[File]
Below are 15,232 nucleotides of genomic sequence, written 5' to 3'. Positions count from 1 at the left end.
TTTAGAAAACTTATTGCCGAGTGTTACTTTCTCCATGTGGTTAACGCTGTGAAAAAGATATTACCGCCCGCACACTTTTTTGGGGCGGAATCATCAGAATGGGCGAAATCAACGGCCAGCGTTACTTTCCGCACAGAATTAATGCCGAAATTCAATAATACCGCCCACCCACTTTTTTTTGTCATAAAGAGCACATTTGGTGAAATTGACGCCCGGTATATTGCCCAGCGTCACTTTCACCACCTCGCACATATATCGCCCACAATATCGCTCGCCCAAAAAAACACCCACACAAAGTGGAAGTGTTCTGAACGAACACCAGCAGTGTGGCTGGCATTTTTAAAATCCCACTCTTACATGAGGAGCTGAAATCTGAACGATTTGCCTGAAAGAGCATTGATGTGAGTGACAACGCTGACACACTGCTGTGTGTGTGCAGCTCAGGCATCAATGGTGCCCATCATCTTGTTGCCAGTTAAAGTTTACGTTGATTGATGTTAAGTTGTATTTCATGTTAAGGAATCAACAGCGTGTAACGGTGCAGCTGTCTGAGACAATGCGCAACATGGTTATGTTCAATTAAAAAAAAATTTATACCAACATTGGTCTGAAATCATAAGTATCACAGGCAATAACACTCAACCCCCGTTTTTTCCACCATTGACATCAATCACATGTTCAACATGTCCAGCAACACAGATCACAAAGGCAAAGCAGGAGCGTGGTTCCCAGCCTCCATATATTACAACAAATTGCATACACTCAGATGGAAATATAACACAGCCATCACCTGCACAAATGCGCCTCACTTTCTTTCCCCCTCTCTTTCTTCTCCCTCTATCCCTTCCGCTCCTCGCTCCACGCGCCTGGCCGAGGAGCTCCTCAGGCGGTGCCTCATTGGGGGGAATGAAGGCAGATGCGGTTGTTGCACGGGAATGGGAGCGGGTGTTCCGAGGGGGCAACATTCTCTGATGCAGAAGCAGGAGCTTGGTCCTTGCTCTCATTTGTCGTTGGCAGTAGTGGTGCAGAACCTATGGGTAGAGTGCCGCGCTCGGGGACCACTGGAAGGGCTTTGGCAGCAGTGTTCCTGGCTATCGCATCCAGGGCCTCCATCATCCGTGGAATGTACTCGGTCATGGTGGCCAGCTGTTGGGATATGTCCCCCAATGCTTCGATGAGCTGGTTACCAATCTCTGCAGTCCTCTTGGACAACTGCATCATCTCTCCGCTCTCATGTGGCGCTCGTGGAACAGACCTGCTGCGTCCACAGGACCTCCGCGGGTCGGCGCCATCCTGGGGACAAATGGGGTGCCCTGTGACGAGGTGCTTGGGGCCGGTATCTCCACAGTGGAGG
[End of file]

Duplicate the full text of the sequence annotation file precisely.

Below are 15,232 nucleotides of genomic sequence, written 5' to 3'. Positions count from 1 at the left end.
TTTAGAAAACTTATTGCCGAGTGTTACTTTCTCCATGTGGTTAACGCTGTGAAAAAGATATTACCGCCCGCACACTTTTTTGGGGCGGAATCATCAGAATGGGCGAAATCAACGGCCAGCGTTACTTTCCGCACAGAATTAATGCCGAAATTCAATAATACCGCCCACCCACTTTTTTTTGTCATAAAGAGCACATTTGGTGAAATTGACGCCCGGTATATTGCCCAGCGTCACTTTCACCACCTCGCACATATATCGCCCACAATATCGCTCGCCCAAAAAAACACCCACACAAAGTGGAAGTGTTCTGAACGAACACCAGCAGTGTGGCTGGCATTTTTAAAATCCCACTCTTACATGAGGAGCTGAAATCTGAACGATTTGCCTGAAAGAGCATTGATGTGAGTGACAACGCTGACACACTGCTGTGTGTGTGCAGCTCAGGCATCAATGGTGCCCATCATCTTGTTGCCAGTTAAAGTTTACGTTGATTGATGTTAAGTTGTATTTCATGTTAAGGAATCAACAGCGTGTAACGGTGCAGCTGTCTGAGACAATGCGCAACATGGTTATGTTCAATTAAAAAAAAATTTATACCAACATTGGTCTGAAATCATAAGTATCACAGGCAATAACACTCAACCCCCGTTTTTTCCACCATTGACATCAATCACATGTTCAACATGTCCAGCAACACAGATCACAAAGGCAAAGCAGGAGCGTGGTTCCCAGCCTCCATATATTACAACAAATTGCATACACTCAGATGGAAATATAACACAGCCATCACCTGCACAAATGCGCCTCACTTTCTTTCCCCCTCTCTTTCTTCTCCCTCTATCCCTTCCGCTCCTCGCTCCACGCGCCTGGCCGAGGAGCTCCTCAGGCGGTGCCTCATTGGGGGGAATGAAGGCAGATGCGGTTGTTGCACGGGAATGGGAGCGGGTGTTCCGAGGGGGCAACATTCTCTGATGCAGAAGCAGGAGCTTGGTCCTTGCTCTCATTTGTCGTTGGCAGTAGTGGTGCAGAACCTATGGGTAGAGTGCCGCGCTCGGGGACCACTGGAAGGGCTTTGGCAGCAGTGTTCCTGGCTATCGCATCCAGGGCCTCCATCATCCGTGGAATGTACTCGGTCATGGTGGCCAGCTGTTGGGATATGTCCCCCAATGCTTCGATGAGCTGGTTACCAATCTCTGCAGTCCTCTTGGACAACTGCATCATCTCTCCGCTCTCATGTGGCGCTCGTGGAACAGACCTGCTGCGTCCACAGGACCTCCGCGGGTCGGCGCCATCCTGGGGACAAATGGGGTGCCCTGTGACGAGGTGCTTGGGGCCGGTATCTCCACAGTGGAGG